EU presidency to highlight Jewish restitution

Prague Post 13 August 2008
By Curtis M. Wong, Staff Writer.

Local organizations hope international conference will raise awareness

Local Jewish organizations hope that the Czech Republic’s upcoming EU presidency will draw attention to a historical cause — the stolen property of Holocaust victims and their families.

During the country’s 2009 presidential term, Prague will host an international conference June 26 as part of a government initiative to return confiscated property to remaining Czech Holocaust survivors and their descendants.

The conference, which is now in the planning stages, is being held as a follow-up event to mark the 10th anniversary of the Washington Conference on Holocaust-Era Assets, which took place in 1998. According to Tomáš Kraus, executive director of the Federation of Jewish Communities in the Czech Republic, which is one of the event’s co-organizers, conference officials approached Germany and France before opting for Prague, where there was a much stronger local initiative. To date, organizers of the four-day conference have sent formal invitation letters to prime ministers in 45 countries, and Kraus said he expects representatives from the bulk of those regions will be in attendance.    

“The legacy of the Holocaust, as a phenomenon, is so vivid and so urgent that it cannot be forgotten,” Kraus said. “We have been dealing with these types of restitutions since the 1990s, and there have been a lot of ups and downs.”

Kraus’ organization was previously involved in organizing a smaller, localized event that was to be held later this year, which would have focused on an oft-forgotten segment of stolen Holocaust property: the fate of looted artwork. When Czech officials were approached about hosting the international conference, event organizers chose to combine forces and are now planning to include looted art as a key component of the larger event.

“Throughout the course of our research, we discovered that no one had dealt with the fate of looted art on a European scale,” Kraus said, adding that many Jewish property restitutions were handled in the 1990s. He went on to note that, while many countries, including the Czech Republic, have individual databases that chronicle stolen assets of the Holocaust era, there is no central database, though he hopes the conference will motivate European-history officials to create one.

Unresolved issues

While officials say many local Jewish property disputes have been settled in the past few years, not all cases were concluded in the descendant’s favor. In July, Lizbeth Popper, the daughter of a Jewish banker, turned to Czech courts in an effort to reclaim her family’s Bubeneč villa, which Nazi officials confiscated in 1939. To date, Popper has received no compensation.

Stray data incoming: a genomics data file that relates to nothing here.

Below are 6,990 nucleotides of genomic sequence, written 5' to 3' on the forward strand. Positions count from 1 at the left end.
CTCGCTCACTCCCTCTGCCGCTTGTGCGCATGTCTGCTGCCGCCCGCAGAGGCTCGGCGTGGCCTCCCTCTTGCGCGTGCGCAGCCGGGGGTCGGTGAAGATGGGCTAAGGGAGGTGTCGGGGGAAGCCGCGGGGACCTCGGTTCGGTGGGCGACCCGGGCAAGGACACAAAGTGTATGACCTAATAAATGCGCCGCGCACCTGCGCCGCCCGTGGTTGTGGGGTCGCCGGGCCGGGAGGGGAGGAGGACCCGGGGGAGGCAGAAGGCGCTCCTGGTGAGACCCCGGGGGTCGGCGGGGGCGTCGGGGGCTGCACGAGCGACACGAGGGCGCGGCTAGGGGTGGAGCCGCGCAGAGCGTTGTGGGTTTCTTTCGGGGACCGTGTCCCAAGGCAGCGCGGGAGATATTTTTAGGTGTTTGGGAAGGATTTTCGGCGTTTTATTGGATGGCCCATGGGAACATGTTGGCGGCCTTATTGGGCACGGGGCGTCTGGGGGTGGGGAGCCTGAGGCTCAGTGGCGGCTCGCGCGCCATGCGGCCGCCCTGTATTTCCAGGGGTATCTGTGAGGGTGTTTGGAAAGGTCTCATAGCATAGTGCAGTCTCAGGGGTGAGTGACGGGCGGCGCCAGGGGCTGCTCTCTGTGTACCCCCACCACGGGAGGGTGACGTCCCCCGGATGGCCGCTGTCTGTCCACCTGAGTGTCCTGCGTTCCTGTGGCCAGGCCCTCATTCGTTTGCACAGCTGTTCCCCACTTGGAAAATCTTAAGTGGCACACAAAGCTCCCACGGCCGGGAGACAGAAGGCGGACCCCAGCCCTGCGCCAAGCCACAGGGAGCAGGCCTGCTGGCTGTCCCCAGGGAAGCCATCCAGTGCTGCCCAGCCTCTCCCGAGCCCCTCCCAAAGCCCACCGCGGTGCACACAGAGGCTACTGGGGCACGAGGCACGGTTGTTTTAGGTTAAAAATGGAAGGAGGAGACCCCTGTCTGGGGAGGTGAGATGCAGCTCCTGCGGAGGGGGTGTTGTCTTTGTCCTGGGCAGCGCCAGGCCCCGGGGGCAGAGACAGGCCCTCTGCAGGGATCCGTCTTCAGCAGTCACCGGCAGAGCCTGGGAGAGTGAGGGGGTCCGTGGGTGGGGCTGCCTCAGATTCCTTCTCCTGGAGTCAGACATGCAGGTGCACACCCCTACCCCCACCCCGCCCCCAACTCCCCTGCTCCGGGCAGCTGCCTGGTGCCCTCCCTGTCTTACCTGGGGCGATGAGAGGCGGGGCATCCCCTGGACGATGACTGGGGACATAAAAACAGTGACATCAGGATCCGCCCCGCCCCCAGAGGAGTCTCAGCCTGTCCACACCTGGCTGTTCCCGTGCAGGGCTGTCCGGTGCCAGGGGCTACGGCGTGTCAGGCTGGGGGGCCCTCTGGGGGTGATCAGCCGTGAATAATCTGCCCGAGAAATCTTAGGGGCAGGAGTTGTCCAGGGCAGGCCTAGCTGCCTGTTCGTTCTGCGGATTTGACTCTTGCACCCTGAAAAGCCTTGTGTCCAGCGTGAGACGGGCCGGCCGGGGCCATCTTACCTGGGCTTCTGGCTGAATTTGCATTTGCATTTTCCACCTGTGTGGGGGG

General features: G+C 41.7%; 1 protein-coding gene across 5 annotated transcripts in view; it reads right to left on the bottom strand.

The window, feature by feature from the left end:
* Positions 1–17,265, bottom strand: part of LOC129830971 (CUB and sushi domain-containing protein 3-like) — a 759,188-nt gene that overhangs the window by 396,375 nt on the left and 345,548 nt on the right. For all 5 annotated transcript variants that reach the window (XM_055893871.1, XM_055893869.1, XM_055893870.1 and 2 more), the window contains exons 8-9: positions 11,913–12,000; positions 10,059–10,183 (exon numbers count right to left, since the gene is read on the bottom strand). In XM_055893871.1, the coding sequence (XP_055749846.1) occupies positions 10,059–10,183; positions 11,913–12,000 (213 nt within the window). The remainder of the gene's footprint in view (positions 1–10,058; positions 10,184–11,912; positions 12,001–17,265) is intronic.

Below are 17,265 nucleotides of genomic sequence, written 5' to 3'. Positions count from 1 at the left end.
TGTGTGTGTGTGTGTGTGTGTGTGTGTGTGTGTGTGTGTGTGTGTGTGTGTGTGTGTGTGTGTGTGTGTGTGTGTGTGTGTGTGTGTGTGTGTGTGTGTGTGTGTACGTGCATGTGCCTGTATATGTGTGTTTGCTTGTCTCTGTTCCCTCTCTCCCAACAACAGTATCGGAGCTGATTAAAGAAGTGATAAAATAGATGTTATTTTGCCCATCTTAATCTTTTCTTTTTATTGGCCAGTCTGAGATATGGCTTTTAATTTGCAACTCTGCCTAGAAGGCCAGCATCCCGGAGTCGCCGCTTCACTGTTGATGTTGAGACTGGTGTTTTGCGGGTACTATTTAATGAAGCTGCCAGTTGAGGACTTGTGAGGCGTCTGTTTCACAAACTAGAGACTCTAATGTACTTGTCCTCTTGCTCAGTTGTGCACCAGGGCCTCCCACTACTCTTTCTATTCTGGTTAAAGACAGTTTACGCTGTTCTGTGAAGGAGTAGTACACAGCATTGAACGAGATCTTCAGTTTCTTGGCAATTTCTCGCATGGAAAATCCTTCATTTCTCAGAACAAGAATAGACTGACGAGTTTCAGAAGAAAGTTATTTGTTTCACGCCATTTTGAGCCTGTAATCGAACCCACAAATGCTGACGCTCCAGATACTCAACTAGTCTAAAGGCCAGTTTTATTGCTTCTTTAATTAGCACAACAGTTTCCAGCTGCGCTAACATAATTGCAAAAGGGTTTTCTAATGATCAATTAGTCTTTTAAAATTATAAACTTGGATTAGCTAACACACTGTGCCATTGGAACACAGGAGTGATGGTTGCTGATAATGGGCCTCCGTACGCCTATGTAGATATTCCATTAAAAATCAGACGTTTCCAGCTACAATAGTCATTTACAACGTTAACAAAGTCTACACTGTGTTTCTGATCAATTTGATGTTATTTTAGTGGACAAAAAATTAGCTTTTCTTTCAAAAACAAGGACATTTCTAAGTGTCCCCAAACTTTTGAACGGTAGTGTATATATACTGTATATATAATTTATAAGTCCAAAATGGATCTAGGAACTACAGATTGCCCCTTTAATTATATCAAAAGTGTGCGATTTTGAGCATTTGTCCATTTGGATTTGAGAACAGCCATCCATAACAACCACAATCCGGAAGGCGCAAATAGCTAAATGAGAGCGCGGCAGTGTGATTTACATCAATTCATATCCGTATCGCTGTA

“Obviously, there is still a good number of people who have not received anything, neither property nor compensation,” said Marta Malá, director of the Foundation for Holocaust Victims.

Authorities say reclaiming property can be especially complex, and many cases get deadlocked due to the fact that a great deal of legal paperwork such as birth certificates, marriage licenses and other personal documents, some of which may have been destroyed during World War II, is often required.    

“The burden of documentation is usually on the victim,” Kraus said, adding that providing proof is especially difficult for descendants whose family members fled the country and may have renounced their Czech citizenship shortly thereafter. “It takes a lot of time to gather documents and, in some cases, they were destroyed or scattered throughout Europe. People have turned to us and, whenever we can, we advise them. … But we don’t have the capabilities [to advise them all].”

Collective effort

Still, authorities say most of the Jewish community is looking forward to next year’s conference, which is being seen by many as a way to share the findings of their personal research, as well as acknowledge the Holocaust’s historical and personal relevance.

“Representatives from many countries will of course present their activities in the field of returning property or providing compensation for lost property,” Malá said. “But I think the main contribution is going to be the sharing of information, since it’s going to be an international event.”

The conference will be important from a research perspective as well.

“There are many scholars all around the world who are digging deeply into the Holocaust archives,” Kraus said. “Surprisingly, many of them don’t have much connection to their counterparts in other countries, and they do their research independently. This conference will hopefully give them an opportunity to network internationally.”

Authorities, including representatives from the International Task Force for Holocaust Education and Remembrance, are also planning a number of accompanying social and cultural events to be held throughout the conference. Among them is a gala concert, as well as screenings of several documentary films.

“It’s about justice and moral issues,” Kraus said. “We may never have the full picture, but at least we can open some of the chapters.”

— Hela Balínová contributed to this report.
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